"The general view before the calamity was that monetary policy was not an effective tool in dealing with asset bubbles," said Craig Alexander, deputy chief economist at Toronto-Dominion Bank.
"But given how much damage was caused by the U.S. housing bubble, the view now is that cleaning up the mess afterward can be far too costly and that monetary policy may need to be responsive to asset prices."
Mr. Alexander was a co-author of a TD report released Tuesday, suggesting the Bank of Canada might be forced to raise rates before it expected should Canada's housing market continue its stellar performance.
Mr. Hall said the Bank of Canada has put itself in a "tiny bit" of a box by indicating it was prepared to keep its key interest rate at 0.25% until June 2010, on the condition that inflation would hit the 2% target in early 2011.
But Mr. Hall said the central bank "would do what it wants to do" should circumstances arise. "It won't get trapped by anything."
The Bank of Canada is set to deliver its next interest-rate on Oct. 20, followed by an updated economic outlook two days later. Analysts will be eyeing the documents closely for any change in tone regarding rates. In the meantime, the Bank of Canada's senior deputy governor, Paul Jenkins, is scheduled to speak in Vancouver Thursday regarding the future "challenges" facing central banking.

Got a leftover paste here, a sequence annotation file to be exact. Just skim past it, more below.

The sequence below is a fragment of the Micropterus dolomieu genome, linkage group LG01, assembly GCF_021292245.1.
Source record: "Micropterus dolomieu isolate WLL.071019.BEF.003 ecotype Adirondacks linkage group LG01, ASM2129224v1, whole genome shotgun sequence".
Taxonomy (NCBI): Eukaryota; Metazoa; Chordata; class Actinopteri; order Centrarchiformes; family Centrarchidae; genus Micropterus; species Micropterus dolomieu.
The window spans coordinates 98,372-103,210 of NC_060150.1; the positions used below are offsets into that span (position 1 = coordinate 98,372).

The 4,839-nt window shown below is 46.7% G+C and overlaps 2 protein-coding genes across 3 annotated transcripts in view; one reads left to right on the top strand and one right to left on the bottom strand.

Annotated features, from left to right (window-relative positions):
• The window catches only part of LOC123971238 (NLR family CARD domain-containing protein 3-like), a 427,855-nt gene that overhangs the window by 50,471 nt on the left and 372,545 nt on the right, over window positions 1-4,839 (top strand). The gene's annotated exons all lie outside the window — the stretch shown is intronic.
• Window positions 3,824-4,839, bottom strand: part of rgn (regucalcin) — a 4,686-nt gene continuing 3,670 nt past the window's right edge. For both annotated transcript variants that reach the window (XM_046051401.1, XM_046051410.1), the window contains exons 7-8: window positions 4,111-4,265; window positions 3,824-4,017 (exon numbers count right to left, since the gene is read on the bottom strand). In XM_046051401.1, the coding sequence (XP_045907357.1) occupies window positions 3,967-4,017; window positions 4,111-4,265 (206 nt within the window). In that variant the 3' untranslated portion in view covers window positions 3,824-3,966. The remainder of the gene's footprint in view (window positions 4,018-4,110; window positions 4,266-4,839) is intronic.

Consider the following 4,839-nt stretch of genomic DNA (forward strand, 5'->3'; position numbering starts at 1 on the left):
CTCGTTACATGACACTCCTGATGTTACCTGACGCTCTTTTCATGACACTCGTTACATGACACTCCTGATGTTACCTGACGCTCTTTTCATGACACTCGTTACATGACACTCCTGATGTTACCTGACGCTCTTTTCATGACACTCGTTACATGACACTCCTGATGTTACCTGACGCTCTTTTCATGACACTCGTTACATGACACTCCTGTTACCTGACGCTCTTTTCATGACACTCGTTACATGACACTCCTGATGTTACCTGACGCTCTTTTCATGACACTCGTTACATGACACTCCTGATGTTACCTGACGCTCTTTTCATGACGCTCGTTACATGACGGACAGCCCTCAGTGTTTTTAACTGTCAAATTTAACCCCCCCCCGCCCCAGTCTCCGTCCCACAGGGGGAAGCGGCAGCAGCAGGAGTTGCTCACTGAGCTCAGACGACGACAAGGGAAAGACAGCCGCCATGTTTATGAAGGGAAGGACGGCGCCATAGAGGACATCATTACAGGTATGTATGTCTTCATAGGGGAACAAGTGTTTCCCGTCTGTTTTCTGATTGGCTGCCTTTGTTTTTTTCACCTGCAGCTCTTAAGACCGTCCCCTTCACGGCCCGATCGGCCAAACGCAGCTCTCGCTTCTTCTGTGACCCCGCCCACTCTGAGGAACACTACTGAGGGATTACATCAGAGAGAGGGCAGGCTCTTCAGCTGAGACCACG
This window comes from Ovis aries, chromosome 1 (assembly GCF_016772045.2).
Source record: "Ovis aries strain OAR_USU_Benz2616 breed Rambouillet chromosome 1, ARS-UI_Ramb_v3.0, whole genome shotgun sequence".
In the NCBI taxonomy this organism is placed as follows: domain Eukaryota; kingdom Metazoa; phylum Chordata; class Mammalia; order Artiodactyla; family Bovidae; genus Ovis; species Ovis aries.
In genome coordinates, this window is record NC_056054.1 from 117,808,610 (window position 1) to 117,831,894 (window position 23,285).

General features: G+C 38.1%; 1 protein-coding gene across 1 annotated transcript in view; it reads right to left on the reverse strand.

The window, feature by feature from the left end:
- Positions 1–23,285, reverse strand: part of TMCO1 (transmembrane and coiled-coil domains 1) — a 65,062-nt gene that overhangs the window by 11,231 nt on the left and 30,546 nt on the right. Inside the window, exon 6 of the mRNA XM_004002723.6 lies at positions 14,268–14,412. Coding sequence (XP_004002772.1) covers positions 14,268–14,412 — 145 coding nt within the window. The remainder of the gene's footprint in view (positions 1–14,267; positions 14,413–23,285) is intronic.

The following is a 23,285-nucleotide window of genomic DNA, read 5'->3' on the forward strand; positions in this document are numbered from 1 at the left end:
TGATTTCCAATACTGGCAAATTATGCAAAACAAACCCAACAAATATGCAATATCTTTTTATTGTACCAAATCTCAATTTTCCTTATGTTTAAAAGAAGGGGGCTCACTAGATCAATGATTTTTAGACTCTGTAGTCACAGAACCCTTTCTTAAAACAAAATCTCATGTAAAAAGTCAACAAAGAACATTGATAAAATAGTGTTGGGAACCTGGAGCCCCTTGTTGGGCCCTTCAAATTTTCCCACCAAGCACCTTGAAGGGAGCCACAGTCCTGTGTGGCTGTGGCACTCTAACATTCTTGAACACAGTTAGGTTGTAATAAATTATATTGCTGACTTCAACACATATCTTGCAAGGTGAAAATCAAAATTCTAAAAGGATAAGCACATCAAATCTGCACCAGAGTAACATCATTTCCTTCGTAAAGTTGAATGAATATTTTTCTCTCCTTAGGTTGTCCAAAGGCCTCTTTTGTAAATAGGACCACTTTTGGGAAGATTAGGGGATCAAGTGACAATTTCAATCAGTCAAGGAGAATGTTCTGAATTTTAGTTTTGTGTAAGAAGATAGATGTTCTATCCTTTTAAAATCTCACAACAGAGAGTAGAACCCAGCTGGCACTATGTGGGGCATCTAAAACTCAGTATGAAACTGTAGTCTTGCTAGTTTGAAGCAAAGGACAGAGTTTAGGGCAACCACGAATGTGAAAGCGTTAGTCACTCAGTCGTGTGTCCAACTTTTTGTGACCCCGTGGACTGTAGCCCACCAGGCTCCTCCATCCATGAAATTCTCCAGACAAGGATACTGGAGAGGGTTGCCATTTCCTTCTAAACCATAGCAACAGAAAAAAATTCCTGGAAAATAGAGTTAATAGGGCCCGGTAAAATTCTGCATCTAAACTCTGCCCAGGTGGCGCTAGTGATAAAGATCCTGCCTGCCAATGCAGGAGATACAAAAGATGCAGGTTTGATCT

Canadian banks top Moody's global ranking
By John Greenwood, Financial PostOctober 8, 2009 5:02 PMBe the first to post a comment
For the second year running Canadian banks have scored the top spot in Moody's annual ranking of banks around the world, ahead of Singapore and Hong Kong.
If there was ever any lingering doubt about the place of Canada's banks in the global financial system, Moody's Investors Service would like to put that to rest.
For the second year running Canadian banks have scored the top spot in Moody's annual ranking of banks around the world, ahead of Singapore and Hong Kong.
The report, which looks at banking systems in 95 countries, takes into consideration the same elements as a debt rating with the exception of government support. In other words, it looks at the industry as if taxpayer bailouts were not a possibility.